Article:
Intensity: The intensity should rise as the novel unfolds. You might reveal something new, like information that the character discovers. Or raise the stakes, making the consequences of his action even more significant and worrisome. You might introduce a new character, if appropriate, or bring one previously in the background to the forefront. Make sure you're also increasing the intensity of the dramatic questions. As your character(s) get closer to the end, there should be a more powerful sense of hope (that events will turn out well) and fear (that they won't). Each outcome should seem plausible and possible.
There's no set structure for the middle of a novel. As a result, it is the place where writers are most tempted to toss in extraneous material. Always make sure to stay focused on your novel's main aim. At the same time, don't be afraid to experiment with the development of the conflict. Instead of thinking of the middle as an aimless place to fail, give yourself the freedom to take risks and make discoveries about the story and your characters. You can always toss what doesn't work and you're bound to learn something from the failures. And keep in mind: you will be much more productive with an imperfect draft than you will with blank pages you're too worried to approach.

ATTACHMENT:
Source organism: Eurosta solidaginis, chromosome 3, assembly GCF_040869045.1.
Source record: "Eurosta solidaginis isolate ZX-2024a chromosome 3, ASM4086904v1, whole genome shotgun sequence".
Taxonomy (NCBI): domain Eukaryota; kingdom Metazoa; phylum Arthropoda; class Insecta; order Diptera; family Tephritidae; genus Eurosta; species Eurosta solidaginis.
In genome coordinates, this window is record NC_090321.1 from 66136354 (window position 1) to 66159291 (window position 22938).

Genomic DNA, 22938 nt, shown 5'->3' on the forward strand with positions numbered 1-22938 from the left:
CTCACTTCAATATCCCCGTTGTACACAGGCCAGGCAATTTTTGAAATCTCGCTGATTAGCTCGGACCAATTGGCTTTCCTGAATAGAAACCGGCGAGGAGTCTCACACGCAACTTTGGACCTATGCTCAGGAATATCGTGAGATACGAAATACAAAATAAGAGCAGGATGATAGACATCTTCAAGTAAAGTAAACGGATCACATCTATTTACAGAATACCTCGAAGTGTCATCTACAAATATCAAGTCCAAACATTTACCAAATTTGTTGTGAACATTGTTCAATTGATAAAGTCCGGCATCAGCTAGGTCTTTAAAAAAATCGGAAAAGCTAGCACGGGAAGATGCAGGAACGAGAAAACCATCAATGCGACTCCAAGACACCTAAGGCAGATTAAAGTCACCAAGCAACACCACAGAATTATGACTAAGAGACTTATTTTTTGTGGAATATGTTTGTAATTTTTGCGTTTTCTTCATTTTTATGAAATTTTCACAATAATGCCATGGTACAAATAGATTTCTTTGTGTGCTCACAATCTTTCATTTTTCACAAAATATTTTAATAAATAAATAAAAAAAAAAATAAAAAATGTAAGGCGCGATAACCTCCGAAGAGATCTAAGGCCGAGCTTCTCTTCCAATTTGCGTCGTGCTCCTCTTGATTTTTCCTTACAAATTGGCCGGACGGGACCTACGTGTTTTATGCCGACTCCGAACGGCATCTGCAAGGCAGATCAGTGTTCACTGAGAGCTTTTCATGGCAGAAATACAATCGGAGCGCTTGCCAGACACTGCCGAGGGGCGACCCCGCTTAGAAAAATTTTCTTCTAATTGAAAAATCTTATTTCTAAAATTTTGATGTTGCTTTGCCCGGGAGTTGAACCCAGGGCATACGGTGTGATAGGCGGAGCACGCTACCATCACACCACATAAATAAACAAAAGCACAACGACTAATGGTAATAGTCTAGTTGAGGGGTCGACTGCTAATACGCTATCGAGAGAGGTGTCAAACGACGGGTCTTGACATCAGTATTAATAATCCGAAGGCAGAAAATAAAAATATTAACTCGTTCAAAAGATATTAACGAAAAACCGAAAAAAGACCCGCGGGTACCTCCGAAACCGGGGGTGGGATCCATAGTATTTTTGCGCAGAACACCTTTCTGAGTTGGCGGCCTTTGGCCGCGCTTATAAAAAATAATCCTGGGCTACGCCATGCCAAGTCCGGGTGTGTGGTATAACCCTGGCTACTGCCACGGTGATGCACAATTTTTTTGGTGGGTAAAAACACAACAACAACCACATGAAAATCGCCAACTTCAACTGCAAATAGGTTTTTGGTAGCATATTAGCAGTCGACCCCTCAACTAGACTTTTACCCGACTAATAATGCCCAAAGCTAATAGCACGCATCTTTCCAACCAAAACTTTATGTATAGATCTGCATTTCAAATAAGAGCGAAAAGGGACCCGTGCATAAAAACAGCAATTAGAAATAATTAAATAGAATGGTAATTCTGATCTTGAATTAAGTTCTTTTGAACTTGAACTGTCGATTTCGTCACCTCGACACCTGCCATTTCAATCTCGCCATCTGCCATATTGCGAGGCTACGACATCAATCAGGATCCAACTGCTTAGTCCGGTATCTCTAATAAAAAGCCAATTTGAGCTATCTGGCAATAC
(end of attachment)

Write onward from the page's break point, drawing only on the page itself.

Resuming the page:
I understand the idea of keeping exclamation marks in check, but is there more latitude in their use in the thoughts and dialogue of characters, the same way there is some flexibility in characters using clichés in their speech?
There is room to use clichés in dialogue because it is not uncommon for people to speak using such trite language. It has the potential to add authenticity and, for certain characters, reveal more about their personality. The same, however, isn't true for exclamation marks. In fact, exclamation marks tend to be most often abused in dialogue.
While we might raise our voice or create emphasis when speaking, an exclamation mark tells the reader how to interpret a line. The writer's job is to show that. Let the words do the work of revealing the urgency or upset. This might happen in the dialogue itself or in the narrative that follows. Often, a gesture or action done by the speaker-storming out of the room, fisting a hand-can complement the dialogue in a more informative and meaningful way than punctuation.
Of course, this is not to say exclamation marks should always be avoided. Use them only when you need to and they stand a better chance of carrying the impact you intend.
|Brandi Reissenweber teaches fiction writing and reading fiction at Gotham Writers' Workshop and authored the chapter on characterization in Gotham's Writing Fiction: The Practical Guide. Her work has been published in numerous journals, including Phoebe, North Dakota Quarterly and Rattapallax. She was a James C. McCreight Fiction Fellow at the Wisconsin Institute for Creative Writing and has taught fiction at New York University, University of Wisconsin and University of Chicago. Currently, she is a visiting professor at Illinois Wesleyan University and edits Letterpress, a free e-newsletter for fiction writers.|